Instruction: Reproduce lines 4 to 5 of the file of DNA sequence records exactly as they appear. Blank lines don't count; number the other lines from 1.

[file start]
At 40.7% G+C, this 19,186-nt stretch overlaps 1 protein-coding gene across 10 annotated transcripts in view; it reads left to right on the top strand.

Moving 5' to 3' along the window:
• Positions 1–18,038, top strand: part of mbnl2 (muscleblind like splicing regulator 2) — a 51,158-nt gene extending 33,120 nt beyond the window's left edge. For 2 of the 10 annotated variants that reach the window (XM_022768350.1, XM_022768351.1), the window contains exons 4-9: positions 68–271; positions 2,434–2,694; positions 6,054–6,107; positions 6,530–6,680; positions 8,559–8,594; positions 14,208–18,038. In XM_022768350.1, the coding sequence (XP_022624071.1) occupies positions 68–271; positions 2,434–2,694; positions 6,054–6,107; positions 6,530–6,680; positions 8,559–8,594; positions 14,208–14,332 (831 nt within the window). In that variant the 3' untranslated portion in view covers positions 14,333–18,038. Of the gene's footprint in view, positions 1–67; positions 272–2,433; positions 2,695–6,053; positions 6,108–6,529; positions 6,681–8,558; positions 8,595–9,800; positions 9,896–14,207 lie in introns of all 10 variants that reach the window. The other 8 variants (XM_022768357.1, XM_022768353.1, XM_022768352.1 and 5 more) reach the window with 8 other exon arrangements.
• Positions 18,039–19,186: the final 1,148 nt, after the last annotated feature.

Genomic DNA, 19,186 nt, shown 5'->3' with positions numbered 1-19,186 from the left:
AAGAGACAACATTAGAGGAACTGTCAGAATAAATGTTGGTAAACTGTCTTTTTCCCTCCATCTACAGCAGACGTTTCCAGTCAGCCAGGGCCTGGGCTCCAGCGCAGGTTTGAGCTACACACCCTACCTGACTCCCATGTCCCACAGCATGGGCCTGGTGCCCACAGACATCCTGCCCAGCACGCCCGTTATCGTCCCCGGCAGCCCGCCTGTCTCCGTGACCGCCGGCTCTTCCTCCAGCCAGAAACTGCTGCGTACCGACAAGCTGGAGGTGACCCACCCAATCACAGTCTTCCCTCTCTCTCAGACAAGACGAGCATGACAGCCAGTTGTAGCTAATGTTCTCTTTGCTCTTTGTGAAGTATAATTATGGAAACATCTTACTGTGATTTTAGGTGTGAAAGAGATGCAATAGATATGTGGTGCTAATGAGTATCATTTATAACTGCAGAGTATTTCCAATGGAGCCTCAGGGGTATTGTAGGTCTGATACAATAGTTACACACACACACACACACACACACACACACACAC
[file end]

• Positions 18,039–19,186: the final 1,148 nt, after the last annotated feature.

Genomic DNA, 19,186 nt, shown 5'->3' with positions numbered 1-19,186 from the left: